Long Branch, NJ – Today, Congressman Frank Pallone, Jr. (NJ-06) held three town hall meetings with residents at senior complexes operated by the Long Branch Housing Authority (LBHA) where he shed light on the crippling effect the across the board federal budget cuts, also known as the sequester, are having on housing programs in New Jersey and nationally. The sequester has caused housing authorities to nearly stop issuing new rent vouchers.
“So many New Jerseyans are struggling as a result of the severe shortage of affordable housing across the country. Now is not the time to cut anti-poverty and anti-homelessness programs like those used at the Long Branch Housing Authority. In these times we should increase access to affordable housing through these programs, not slash them,” said Pallone. “That’s why I am so frustrated by Republicans in Congress and members of the Tea Party who refuse to stop the mindless budget cuts. People need affordable places to live to help put them on track to the middle class, and it is wrong that the GOP slash and burn sequester is putting people out on the street. Congress must reverse these cuts and work together to come up with a budget that grows the middle class instead of one that takes the roof over people’s heads.”
LBHA serves about 1,372 families and individuals, 784 of whom live through assistance from the Housing Choice Voucher program that provides decent and safe rental housing for eligible low-income families, the elderly, and persons with disabilities. Due to budget cuts over the past several years and recent federal cuts from sequestration, LBHA has been forced to downsize bedrooms to avoid kicking people off the program and has had to rely on donations and volunteers to maintain their social services programs.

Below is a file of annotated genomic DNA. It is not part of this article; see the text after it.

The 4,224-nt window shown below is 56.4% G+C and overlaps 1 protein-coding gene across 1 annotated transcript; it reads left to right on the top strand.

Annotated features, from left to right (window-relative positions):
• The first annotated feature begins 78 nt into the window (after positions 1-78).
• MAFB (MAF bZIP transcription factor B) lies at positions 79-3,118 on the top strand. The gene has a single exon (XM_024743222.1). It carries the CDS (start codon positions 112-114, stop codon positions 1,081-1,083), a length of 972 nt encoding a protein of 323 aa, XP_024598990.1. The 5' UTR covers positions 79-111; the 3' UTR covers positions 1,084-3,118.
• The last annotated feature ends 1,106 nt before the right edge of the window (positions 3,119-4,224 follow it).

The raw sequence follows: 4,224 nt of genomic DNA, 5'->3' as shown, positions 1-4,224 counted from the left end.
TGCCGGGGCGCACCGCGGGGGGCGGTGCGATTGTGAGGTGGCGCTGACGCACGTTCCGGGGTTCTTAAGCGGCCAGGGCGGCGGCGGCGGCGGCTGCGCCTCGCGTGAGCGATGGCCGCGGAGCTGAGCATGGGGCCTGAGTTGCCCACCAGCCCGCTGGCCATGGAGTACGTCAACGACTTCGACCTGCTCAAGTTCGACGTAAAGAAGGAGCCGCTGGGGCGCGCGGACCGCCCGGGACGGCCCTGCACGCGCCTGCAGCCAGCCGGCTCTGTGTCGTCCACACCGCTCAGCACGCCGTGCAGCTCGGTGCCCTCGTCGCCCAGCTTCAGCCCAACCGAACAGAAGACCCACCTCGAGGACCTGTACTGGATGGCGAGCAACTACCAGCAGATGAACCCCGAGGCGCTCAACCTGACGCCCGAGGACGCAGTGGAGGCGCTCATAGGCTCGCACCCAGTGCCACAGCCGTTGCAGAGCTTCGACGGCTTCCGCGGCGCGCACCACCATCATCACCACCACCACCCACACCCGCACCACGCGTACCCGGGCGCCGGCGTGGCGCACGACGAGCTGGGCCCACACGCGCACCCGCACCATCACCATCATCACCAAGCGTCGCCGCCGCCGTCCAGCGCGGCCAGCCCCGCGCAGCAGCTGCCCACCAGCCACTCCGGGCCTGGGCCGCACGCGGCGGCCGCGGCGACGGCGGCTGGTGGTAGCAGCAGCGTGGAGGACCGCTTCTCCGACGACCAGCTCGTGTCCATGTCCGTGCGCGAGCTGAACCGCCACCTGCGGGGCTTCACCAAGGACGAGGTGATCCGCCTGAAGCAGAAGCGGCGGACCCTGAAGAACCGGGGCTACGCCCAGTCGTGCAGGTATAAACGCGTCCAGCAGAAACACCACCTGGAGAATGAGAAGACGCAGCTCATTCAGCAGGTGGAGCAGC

Nationally, the Housing Choice Voucher program helps 2.2 million low-income households to rent modest housing at an affordable cost, and the average household income of families receiving Housing Choice Vouchers is $12,500. Unfortunately, now many newly issued vouchers have been rescinded, leaving some people homeless or doubled up with family and friends.
Estimates show that federal cuts as a result of sequestration negatively affect more than 440,000 households and an additional 1.1 million people by decreasing affordable housing opportunities and community development services. According to Housing and Urban Development Secretary Shaun Donovan, about 125,000 individuals and families could lose assistance provided through the voucher program and be at risk of becoming homeless.
The need for affordable housing and community development services far exceeds current funding levels. Since 2009, the percentage of households most in need of assistance has grown by 19%. Currently, only one in four eligible households receives a housing voucher or some other type of federal rental assistance, and there are long waiting lists for assistance in nearly every community.